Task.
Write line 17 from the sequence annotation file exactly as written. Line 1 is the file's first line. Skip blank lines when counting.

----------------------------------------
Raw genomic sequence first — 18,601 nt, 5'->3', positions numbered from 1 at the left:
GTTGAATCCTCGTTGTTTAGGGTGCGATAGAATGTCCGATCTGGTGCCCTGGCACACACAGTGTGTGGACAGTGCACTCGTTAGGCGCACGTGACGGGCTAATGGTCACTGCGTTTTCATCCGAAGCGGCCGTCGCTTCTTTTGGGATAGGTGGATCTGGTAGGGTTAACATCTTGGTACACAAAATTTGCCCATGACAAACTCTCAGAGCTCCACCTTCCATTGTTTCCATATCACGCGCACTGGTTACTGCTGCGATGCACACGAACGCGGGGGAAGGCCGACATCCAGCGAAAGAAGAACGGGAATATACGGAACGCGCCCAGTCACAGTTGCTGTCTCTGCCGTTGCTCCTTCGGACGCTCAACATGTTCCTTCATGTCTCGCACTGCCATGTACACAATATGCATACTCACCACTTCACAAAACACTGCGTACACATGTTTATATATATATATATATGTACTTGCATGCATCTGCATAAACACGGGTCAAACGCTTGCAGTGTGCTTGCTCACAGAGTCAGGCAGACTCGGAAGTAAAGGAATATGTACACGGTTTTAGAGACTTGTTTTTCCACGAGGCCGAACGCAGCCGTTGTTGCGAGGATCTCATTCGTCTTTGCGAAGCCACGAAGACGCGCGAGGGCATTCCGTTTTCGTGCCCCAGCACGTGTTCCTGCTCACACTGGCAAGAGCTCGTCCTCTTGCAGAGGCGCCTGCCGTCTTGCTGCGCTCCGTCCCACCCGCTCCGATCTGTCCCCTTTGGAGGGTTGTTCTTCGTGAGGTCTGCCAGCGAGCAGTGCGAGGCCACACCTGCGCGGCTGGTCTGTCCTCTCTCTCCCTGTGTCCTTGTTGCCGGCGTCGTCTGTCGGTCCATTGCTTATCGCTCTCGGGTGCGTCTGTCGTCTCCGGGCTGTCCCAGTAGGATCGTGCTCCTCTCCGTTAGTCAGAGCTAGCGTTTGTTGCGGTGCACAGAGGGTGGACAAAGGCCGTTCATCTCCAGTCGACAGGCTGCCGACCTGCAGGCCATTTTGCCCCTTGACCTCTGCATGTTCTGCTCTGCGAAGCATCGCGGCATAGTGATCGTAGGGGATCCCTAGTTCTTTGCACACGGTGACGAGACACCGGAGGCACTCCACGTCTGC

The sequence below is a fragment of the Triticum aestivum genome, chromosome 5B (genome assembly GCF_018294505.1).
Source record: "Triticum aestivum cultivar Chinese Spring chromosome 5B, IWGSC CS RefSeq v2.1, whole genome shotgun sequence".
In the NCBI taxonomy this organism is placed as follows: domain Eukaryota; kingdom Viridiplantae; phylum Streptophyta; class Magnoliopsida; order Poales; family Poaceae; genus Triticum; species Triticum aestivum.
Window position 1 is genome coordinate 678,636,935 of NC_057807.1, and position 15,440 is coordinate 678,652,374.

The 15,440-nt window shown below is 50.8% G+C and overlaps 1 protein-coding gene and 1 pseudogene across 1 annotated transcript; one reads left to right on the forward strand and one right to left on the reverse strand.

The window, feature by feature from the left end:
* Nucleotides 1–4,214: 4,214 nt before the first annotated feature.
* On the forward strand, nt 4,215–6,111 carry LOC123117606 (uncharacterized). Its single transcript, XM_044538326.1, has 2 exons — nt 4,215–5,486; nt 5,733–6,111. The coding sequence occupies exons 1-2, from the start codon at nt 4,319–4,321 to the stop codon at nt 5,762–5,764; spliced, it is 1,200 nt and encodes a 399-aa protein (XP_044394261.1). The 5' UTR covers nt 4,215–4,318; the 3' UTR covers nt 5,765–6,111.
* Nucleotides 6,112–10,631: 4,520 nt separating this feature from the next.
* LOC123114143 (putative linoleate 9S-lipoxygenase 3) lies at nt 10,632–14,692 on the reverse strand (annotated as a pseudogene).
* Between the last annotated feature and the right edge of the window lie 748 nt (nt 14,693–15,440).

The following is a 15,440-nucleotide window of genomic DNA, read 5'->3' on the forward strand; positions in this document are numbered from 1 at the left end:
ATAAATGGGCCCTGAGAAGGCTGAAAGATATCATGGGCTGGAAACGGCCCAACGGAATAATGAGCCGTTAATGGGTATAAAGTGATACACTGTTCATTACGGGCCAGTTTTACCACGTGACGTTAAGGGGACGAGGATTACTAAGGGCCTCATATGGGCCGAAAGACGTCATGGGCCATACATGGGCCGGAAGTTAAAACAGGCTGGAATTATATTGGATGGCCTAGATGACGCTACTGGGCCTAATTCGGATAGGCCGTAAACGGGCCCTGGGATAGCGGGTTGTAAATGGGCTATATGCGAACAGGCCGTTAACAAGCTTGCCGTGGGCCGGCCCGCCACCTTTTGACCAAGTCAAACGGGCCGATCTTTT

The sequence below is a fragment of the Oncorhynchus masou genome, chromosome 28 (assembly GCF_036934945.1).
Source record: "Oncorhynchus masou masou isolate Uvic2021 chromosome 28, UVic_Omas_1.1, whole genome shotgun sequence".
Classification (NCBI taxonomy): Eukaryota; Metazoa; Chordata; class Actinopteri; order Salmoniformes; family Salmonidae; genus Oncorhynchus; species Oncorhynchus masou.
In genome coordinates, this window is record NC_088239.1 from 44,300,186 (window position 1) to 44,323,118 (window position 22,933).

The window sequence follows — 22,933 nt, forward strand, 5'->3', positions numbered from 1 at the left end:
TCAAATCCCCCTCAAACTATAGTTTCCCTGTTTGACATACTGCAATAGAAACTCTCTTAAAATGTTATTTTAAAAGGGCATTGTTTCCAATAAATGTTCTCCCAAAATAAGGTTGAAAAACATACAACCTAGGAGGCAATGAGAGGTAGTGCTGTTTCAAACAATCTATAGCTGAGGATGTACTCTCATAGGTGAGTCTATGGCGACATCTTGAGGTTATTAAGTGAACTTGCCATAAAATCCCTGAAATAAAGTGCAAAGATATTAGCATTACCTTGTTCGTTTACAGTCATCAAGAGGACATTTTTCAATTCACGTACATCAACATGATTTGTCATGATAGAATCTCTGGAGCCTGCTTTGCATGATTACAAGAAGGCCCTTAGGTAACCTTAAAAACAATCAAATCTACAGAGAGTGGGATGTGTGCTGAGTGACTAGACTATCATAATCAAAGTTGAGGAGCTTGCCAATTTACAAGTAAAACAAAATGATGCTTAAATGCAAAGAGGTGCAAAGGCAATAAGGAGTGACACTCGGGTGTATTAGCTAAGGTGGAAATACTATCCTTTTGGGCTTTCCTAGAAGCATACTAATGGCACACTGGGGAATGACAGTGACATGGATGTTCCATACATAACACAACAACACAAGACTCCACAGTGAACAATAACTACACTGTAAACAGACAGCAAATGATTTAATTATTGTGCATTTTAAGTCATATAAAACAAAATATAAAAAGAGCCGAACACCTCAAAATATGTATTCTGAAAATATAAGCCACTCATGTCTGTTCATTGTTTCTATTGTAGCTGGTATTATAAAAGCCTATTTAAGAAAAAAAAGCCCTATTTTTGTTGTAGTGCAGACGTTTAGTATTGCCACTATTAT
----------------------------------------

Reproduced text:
Source record: "Oncorhynchus masou masou isolate Uvic2021 chromosome 28, UVic_Omas_1.1, whole genome shotgun sequence".